WaySavvy, With Expedia Partnership, Joins New Wave of Online Travel Sites
A collaboration between New England and Northwest techies is aiming to radically improve the way people book flights and hotels on the Web. If all goes well, it will become part of a broader movement of tech companies looking to reshape the online travel landscape.
I’m not talking about the alliance between Microsoft’s Bing Travel and Connecticut-based Kayak, announced on Friday (though that’s important too). I’m talking about a small startup based in Boston and Seattle called WaySavvy.
Late last week, the six-person company signed a key partnership with Bellevue, WA-based Expedia (NASDAQ: EXPE) that gives it access to a “global distribution system” that books and sells airline tickets and hotel stays. That also means the startup is connected to a large swath of itinerary and pricing data. In short, WaySavvy is now in business—more specifically, in beta trials with its early customers.
Its main goal? “We make it incredibly easy to book a trip,” says WaySavvy founder and CEO Michael Raybman. He has been working full-time on the bootstrapped startup for just over a year, collaborating with his chief technology officer in the Seattle area (whose day job is at Microsoft though he’s been working 50 hours a week on WaySavvy).
What’s interesting here is not so much WaySavvy’s specific technology or product just yet (more on that in a minute). It’s that consumers’ frustration with booking trips online has given birth to a new generation of online travel startups, many of which are focused on making the booking process faster, more efficient, and more informative. Xconomy has profiled Hipmunk (and its new hotel search system), InsideTrip, and Raveable on the West Coast, but there’s also Wanderfly, Yapta, YourTour, Goplanet, TravelPost, and others, in addition to WaySavvy.
Over the years, travel companies have tended to come in waves—first led by firms like Expedia and Travelocity, then Orbitz and Hotwire, and then Kayak and Farecast (now Bing Travel). Whoever survives from the current crop of upstarts should be well-positioned to carry the torch.
Raybman’s interest in building a travel startup comes in part from serving as the “de facto travel agent” for his extended family, he says. He’s a recent Brandeis University graduate who previously worked on healthcare modeling software at Brigham and Women’s Hospital in Boston.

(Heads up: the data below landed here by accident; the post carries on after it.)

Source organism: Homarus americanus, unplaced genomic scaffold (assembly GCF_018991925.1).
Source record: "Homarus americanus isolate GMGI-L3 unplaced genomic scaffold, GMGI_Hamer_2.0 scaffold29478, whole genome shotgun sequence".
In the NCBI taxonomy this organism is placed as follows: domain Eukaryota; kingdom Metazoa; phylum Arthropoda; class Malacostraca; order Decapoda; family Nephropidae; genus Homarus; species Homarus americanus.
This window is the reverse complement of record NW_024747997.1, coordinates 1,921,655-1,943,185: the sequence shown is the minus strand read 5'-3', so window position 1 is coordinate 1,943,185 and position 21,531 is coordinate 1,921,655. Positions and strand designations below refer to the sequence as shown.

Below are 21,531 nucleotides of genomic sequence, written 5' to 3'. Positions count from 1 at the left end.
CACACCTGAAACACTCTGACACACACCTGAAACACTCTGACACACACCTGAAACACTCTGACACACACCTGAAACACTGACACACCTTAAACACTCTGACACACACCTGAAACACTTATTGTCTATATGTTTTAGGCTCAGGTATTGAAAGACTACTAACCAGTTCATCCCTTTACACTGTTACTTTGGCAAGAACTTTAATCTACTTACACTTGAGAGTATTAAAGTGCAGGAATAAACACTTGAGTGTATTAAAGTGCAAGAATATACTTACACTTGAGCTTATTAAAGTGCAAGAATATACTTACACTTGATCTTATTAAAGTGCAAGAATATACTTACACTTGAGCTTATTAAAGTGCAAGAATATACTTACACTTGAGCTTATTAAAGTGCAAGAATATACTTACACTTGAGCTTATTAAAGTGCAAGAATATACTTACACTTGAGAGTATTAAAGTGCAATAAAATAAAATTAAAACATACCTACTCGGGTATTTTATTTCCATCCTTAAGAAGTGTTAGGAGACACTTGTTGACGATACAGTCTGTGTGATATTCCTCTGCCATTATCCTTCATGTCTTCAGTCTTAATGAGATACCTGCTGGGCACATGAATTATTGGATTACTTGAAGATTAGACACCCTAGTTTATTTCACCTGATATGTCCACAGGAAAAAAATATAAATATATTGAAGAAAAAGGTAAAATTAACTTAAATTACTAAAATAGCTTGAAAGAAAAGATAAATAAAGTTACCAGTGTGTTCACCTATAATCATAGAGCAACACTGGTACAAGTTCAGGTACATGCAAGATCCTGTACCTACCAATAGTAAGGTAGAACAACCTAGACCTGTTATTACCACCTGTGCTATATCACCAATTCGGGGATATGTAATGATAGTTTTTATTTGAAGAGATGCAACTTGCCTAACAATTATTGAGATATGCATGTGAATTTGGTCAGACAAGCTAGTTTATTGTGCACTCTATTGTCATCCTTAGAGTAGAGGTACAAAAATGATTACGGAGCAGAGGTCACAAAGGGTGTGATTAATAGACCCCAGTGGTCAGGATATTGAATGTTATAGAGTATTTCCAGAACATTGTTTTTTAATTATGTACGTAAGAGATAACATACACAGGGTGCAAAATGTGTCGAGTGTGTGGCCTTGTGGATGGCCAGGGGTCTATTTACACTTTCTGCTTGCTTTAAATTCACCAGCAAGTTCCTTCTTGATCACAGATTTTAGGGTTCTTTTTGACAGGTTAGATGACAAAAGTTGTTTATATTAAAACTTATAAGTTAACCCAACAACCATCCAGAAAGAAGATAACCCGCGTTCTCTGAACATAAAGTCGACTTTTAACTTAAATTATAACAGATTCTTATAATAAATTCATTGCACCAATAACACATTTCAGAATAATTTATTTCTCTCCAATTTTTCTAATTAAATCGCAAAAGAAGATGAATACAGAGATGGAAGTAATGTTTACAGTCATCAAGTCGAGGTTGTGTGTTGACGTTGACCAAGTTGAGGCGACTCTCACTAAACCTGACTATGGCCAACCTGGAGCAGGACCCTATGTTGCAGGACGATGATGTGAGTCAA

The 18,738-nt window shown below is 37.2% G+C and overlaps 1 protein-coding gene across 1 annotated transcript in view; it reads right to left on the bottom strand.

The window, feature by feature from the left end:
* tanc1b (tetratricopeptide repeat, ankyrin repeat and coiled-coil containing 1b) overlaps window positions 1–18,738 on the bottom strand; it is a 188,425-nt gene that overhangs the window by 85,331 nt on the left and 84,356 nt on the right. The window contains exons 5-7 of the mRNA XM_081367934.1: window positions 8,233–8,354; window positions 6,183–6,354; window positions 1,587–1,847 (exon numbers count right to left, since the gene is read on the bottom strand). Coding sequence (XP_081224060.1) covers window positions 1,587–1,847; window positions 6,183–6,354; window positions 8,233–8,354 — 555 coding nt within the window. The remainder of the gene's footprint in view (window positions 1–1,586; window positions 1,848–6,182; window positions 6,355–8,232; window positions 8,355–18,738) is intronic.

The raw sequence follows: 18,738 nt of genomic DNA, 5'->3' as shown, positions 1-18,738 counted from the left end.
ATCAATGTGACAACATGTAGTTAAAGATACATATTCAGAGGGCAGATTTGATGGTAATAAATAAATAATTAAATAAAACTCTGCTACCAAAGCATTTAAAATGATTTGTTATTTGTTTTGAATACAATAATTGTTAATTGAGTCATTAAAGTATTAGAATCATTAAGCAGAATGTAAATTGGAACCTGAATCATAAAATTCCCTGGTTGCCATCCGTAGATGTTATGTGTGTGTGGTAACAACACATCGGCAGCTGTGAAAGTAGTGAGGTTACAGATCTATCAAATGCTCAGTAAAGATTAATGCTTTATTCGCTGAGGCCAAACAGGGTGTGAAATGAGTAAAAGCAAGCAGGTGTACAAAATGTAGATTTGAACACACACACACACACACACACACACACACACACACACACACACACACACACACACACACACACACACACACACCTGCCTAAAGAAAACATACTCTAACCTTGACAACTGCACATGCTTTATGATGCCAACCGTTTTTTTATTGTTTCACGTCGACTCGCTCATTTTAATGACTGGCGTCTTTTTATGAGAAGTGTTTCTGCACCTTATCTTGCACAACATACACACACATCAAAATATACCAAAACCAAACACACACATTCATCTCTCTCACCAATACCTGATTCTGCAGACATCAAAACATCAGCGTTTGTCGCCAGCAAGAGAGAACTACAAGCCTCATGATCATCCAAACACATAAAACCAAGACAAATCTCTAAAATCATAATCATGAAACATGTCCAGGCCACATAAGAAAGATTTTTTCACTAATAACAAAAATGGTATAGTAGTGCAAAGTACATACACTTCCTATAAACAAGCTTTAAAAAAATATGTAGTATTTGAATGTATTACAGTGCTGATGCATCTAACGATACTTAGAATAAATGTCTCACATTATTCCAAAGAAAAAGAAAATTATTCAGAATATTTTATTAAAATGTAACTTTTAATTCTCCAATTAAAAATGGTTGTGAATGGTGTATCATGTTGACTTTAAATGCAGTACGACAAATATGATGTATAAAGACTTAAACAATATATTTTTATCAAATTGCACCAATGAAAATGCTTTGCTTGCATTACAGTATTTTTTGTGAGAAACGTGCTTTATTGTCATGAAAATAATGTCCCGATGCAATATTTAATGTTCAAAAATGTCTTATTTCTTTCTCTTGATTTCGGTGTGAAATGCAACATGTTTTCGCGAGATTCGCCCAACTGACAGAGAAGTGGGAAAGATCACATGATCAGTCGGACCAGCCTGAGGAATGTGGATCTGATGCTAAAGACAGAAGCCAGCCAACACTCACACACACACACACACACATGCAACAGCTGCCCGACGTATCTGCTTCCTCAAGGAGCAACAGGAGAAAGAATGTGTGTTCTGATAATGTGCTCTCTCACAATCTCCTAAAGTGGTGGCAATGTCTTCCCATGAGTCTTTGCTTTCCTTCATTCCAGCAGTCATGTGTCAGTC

He gave me a quick demo of WaySavvy last week. The site is simple: you tell it where you want to go and when, and it filters airfare and hotel results by cheapest, swankiest, and best bang for the buck. Its software takes into account the timing, price, and comfort of flights, length of layovers, distance between airport and hotel, and other factors, and then it suggests an ideal itinerary for you (which you can accept or change). The goal is for people to go “from search to booking in a couple of minutes” instead of visiting multiple sites or paging through endless listings, Raybman says.
Of course, the startup’s success will depend on how well its algorithms deliver choices that people want. The plan is to personalize each consumer’s search experience based on his or her preferences, Raybman says. Another big challenge is getting enough people to use the site. For this, the company plans to get its name out there through the media, word of mouth, paid search, and partnerships with travel sites and other organizations that might want a piece of a booking system. And it will be looking to form direct partnerships with hotels and airlines to sell itineraries.
I pressed Raybman a little on how WaySavvy will separate itself from such a crowded field. “We are the simplest and fastest way to get a great deal and a great trip. We do the heavy lifting for you,” he says. “Even if Hipmunk and Wanderfly do extremely well, there will be enough of a pie for everyone. There is big potential here if we can break the behavior patterns of [people] looking at 1,000 choices before [booking a trip].”
As for the big entrenched players, Raybman sees a “big decrease in the importance of meta-search because price parity is going to get to 100 percent,” he says. That means firms like Kayak might look more outside of hotels and airlines, or move into direct bookings, or use a bidding model like Hotwire or Priceline. Meanwhile, he predicts Microsoft will make another acquisition or two, and Google will support search queries like “what is a good getaway from Boston this summer?” but probably won’t get into booking trips.
That reminded me that Google is still in the process of acquiring Cambridge, MA-based ITA Software—whose technology powers the flight search and pricing engines for airlines and travel sites—against the wishes of Microsoft, Kayak, Expedia, and others. Raybman had high praise for ITA, saying it is “the best-positioned company to not go away, and to be the technology provider that works well in the new ecosystem with suppliers and airlines.”
Lastly, I had to point out that online technology has its limits: it won’t ease some of the biggest air travel frustrations, like screaming babies, long security lines, and rising fuel prices.
“Unfortunately, we’re not doing anything about that just yet,” he says.